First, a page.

These days, data is part of everyday life. Each movie you watch on a streaming service or product you buy online provides a data point for machine-learning models to predict your future viewing interests and buying habits. The more data collected, the better the suggestions become.
At St. Louis-based Benson Hill, this type of machine learning is being used to accelerate the development of crops by combining plant science, food science and data science. The goal is to create crop varieties with specific qualities, such as higher protein content in soybeans or improved flavor in yellow peas. The company calls its platform CropOS.
“We’re building machine-learning models that predict performance based on the data we’ve gathered,” says Dave Larson, senior data engineer. “We’re starting from years of field performance data, and we’re stacking on top that information about composition and food properties. We’re able to supercharge the plant-breeding process by building massive simulations to look at all the possible varieties.”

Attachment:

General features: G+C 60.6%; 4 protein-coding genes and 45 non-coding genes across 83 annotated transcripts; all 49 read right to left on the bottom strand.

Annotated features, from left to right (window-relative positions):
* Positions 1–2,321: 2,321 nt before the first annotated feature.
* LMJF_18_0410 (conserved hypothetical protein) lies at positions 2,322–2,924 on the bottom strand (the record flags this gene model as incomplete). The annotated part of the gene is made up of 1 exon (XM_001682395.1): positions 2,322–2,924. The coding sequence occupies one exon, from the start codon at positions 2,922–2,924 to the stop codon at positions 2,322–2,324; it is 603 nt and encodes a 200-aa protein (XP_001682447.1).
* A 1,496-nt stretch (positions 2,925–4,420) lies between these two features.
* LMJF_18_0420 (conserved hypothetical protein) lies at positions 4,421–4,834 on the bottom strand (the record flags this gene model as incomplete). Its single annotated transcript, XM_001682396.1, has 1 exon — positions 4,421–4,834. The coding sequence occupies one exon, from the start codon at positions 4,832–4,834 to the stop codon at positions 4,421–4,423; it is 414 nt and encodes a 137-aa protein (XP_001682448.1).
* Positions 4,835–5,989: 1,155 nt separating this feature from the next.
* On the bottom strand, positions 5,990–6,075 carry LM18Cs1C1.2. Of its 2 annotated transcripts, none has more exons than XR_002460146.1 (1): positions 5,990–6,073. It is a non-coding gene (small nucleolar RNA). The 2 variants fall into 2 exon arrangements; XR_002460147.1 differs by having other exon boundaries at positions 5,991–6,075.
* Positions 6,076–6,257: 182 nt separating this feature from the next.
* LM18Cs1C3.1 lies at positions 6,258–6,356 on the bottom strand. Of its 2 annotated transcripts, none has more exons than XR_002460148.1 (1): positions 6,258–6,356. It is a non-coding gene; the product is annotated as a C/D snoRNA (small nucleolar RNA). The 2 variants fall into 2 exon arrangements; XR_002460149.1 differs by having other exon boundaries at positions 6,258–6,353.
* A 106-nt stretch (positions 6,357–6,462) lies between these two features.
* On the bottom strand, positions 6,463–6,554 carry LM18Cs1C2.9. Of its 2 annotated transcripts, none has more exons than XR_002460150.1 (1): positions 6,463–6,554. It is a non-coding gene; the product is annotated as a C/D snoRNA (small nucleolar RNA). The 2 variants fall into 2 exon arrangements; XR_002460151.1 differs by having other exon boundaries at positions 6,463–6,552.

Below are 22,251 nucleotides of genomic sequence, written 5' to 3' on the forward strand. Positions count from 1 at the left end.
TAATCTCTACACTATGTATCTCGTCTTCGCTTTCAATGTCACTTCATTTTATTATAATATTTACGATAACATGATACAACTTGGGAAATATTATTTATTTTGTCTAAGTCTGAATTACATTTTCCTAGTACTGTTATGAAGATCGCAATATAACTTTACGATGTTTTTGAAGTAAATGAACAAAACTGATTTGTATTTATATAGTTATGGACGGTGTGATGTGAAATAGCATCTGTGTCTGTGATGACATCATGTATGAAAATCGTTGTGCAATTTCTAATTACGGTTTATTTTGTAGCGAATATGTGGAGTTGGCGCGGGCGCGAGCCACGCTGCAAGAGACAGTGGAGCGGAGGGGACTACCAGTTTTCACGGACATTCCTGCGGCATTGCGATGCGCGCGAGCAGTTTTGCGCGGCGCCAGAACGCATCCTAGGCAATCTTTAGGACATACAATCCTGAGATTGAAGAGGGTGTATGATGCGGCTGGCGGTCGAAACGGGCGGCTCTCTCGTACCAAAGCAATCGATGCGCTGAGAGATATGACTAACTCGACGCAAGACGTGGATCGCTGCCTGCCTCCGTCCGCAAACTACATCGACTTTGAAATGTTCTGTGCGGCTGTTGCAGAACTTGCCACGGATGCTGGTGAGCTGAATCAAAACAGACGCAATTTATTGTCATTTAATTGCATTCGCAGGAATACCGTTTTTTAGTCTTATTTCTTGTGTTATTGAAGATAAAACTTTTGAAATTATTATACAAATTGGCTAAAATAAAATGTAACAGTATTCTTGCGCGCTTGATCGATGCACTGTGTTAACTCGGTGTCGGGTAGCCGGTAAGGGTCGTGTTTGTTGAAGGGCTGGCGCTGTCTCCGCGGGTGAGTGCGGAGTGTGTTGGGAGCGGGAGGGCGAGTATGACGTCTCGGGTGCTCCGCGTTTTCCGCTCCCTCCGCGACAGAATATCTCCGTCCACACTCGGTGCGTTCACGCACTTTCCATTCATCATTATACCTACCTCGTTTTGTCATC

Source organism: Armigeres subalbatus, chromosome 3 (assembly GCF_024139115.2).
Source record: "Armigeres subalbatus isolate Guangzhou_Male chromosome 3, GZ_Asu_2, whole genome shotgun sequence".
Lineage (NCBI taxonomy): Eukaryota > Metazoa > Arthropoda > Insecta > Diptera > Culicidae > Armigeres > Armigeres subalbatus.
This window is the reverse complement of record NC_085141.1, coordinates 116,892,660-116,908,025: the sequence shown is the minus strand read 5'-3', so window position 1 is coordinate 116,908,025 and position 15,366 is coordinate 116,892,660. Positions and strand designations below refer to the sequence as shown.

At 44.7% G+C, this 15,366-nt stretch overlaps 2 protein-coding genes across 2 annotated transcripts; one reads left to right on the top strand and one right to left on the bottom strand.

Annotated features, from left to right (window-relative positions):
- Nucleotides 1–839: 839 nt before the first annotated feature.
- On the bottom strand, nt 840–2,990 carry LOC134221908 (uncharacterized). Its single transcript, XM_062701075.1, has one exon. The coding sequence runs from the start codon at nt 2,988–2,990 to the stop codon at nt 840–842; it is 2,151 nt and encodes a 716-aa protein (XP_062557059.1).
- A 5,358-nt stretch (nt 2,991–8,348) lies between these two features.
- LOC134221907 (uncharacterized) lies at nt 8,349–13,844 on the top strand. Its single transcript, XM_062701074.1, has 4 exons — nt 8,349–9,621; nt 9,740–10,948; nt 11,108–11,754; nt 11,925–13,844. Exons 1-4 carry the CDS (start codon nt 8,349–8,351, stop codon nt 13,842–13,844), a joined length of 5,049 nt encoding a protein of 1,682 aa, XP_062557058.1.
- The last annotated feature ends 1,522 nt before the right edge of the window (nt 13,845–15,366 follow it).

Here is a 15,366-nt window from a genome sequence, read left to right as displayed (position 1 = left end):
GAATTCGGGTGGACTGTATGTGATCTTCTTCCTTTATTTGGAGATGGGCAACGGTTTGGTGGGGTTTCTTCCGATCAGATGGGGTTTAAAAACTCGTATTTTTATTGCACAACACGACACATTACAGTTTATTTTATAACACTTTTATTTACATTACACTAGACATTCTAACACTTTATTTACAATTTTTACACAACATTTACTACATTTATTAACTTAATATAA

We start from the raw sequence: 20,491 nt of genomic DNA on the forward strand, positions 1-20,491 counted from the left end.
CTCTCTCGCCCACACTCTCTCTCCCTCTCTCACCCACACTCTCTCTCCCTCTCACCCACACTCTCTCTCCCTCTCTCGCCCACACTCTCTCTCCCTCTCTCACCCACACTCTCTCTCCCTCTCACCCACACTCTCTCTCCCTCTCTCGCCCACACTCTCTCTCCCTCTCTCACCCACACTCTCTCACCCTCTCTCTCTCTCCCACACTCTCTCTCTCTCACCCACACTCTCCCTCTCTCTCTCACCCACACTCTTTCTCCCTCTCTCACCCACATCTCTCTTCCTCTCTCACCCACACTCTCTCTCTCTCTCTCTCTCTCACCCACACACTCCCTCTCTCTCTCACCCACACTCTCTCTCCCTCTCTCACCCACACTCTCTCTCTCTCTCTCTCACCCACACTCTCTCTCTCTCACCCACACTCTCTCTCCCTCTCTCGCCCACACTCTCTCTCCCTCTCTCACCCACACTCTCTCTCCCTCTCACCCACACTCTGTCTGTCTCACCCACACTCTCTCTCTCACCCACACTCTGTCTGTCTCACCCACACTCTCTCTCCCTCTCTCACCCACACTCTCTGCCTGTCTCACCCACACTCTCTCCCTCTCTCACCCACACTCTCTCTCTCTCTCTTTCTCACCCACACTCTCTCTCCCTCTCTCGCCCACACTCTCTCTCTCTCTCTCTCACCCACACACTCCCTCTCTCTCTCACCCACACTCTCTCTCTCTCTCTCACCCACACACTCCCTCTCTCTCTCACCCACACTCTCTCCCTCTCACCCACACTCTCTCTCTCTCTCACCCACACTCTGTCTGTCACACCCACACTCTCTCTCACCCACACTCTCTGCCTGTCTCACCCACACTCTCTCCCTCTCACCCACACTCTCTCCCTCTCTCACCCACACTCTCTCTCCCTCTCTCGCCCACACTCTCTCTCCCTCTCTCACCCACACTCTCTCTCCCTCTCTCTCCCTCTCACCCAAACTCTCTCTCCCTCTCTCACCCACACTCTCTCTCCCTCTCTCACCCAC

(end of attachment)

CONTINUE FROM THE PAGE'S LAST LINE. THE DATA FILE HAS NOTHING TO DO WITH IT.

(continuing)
Through CropOS, Benson Hill can look at tens of thousands of genes and narrow the pool down to smaller and smaller subsets of genes with the best potential to impact desired plant qualities. Predictive breeding, powered by artificial intelligence, then models tens of millions of possible options.
“It’s like a GPS mapping out possible routes to our ultimate destination,” Larson says. “CropOS lets us predict which crosses are going to give us the best path forward.” READ MORE